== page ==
• Any of various methods in accordance with embodiments of the invention, such as those discussed below, may be used to independently adjust velocities of features in a scene and generate a motion sequence of display images of the scene. In some embodiments, a scene may be partitioned into layers, each of which is located at a different depth in the scene.
  • The layers are not necessarily flat and for example, in some embodiments of the invention the layers may be curved and have regions of different thickness. In some embodiments of the invention the layers are spherical or have a spherical region. Optionally, the layers are cylindrical or have a cylindrical region. Optionally, the layers are planar.
  • At least one layer is assigned a velocity or is viewed through a particular focal length lens, such that stationary features located in the layer move relative to other stationary features in the scene to generate a desired sense of depth in the scene in accordance with an embodiment of the invention. The layers are processed, for example using a computer, to image the scene in the motion sequence display so that at different times in the sequence, i.e. times at which the display images are displayed, the features in the at least one layer are displaced from other features in the scene as a function of its assigned velocity or focal length of lens through which it is viewed.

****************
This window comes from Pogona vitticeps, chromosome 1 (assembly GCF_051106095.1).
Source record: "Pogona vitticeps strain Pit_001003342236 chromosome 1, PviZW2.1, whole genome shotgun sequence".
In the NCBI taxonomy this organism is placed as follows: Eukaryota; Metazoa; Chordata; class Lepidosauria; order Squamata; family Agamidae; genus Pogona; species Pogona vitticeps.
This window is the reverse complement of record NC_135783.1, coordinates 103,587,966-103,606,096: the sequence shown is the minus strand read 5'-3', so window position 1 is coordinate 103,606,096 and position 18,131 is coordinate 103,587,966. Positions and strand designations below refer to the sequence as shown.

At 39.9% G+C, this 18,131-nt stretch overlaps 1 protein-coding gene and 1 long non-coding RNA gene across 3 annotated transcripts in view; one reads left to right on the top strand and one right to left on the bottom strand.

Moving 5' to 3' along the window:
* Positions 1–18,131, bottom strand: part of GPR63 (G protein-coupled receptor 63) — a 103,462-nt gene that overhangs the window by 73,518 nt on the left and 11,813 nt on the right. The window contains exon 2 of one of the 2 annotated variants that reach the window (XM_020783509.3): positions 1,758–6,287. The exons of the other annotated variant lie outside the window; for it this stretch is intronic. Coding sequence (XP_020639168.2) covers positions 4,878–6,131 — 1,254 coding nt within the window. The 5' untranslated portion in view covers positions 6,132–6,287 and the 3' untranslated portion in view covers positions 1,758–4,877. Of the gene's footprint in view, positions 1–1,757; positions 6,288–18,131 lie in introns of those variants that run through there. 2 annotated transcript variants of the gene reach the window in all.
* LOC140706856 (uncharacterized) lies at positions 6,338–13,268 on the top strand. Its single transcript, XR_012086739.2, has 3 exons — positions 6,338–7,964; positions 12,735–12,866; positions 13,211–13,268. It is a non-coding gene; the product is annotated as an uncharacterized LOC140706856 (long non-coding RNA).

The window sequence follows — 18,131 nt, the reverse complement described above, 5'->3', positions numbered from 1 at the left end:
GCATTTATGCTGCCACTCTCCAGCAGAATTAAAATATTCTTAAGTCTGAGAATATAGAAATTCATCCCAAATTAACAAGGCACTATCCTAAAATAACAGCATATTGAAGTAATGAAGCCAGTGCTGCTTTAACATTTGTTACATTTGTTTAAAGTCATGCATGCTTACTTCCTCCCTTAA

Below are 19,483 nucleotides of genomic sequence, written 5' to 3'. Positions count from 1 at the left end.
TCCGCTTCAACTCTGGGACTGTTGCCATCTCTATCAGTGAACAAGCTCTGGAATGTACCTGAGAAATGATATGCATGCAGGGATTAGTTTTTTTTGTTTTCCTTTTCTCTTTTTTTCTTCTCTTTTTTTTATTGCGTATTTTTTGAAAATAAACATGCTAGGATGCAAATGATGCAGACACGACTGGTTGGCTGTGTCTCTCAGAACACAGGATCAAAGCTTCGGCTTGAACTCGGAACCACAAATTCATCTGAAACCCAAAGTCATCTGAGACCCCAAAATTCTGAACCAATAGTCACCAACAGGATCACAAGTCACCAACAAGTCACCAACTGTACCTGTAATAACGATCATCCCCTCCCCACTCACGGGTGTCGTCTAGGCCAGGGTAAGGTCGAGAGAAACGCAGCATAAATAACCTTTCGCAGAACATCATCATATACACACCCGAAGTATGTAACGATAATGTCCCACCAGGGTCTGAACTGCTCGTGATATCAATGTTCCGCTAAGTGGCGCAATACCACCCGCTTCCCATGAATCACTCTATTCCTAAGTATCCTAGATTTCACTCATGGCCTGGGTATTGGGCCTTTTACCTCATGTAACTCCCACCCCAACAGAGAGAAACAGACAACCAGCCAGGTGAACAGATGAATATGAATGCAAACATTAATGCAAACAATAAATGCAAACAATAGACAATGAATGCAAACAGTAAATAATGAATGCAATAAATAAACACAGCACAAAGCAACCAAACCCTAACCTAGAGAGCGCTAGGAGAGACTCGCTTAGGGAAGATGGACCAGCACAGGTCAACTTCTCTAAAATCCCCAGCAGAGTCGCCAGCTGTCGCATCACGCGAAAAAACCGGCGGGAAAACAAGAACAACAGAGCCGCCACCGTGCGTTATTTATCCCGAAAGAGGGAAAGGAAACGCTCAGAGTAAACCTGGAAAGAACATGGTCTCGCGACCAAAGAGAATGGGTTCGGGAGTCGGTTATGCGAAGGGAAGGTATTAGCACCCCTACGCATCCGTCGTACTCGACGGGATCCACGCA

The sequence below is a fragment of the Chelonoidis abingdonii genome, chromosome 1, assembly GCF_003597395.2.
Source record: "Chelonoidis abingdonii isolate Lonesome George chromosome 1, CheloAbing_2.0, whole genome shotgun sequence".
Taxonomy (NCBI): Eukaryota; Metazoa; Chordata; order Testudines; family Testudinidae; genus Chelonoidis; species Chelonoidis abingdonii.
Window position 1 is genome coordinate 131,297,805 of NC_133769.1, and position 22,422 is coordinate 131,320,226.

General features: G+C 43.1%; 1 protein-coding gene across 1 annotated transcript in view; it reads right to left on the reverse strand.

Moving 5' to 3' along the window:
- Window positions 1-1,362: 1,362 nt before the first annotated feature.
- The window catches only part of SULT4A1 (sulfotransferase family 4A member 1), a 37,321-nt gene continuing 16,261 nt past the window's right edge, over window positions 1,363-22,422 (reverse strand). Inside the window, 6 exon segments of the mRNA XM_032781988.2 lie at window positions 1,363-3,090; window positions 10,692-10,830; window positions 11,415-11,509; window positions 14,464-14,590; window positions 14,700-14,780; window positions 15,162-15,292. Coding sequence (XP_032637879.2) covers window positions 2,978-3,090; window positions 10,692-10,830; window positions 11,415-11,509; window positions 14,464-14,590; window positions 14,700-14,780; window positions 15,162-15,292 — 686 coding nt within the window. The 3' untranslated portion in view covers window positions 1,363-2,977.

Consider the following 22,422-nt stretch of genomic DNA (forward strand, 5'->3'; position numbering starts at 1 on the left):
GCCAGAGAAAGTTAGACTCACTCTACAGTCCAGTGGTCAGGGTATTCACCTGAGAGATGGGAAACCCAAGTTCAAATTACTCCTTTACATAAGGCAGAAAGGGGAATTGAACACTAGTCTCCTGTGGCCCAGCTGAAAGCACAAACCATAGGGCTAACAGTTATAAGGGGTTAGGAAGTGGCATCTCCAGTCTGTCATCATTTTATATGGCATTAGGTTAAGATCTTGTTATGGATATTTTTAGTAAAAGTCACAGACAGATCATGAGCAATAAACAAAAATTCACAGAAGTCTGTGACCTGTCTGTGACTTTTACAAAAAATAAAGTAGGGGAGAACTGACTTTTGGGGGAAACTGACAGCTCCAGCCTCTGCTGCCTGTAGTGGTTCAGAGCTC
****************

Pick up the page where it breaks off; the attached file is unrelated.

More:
• Thicknesses of the layers, into which a scene is partitioned in accordance with an embodiment of the invention may vary. Optionally, each layer has a uniform thickness. In some embodiments of the invention, thickness of a layer may vary. For example, in regions for which it is desired that velocity be a relatively smooth or fine function of depth, layers are optionally relatively thin. In other regions for which velocity may be allowed to be a coarse function of depth layers are optionally thick. In some embodiments of the invention layers approach zero thickness and velocity of features in a scene, or the focal length through which they are viewed become a smooth function of depth.
  • In accordance with an embodiment of the invention, to increase the velocity of a feature in a display image of a scene, the distance from which the feature is imaged for the display image is decreased and/or the focal length at which the feature is imaged is increased. To decrease the apparent velocity of a feature in the scene, the distance from which the feature is imaged is increased and/or the focal length at which the feature is imaged is decreased. By increasing the apparent velocity of a farther feature in the scene relative to a nearer feature, parallax between the features and apparent difference in depth is increased. Similarly, by decreasing the apparent velocity of a farther object in the scene relative to a nearer feature, parallax between the features and apparent difference in depth is decreased.
  • It is believed that the greater the number of layers or focal lengths used (i.e., the more continuous the changes in the scene) the greater and more lifelike the three dimensional effect. Thus, to the extent possible, considering the limits of computation time, etc., the number of layers should be increased and the focal length change should be as continuous as possible.
  • An aspect of some embodiments of the invention relates to generating depth cues in display images of a scene by changing the scale of features in the scene.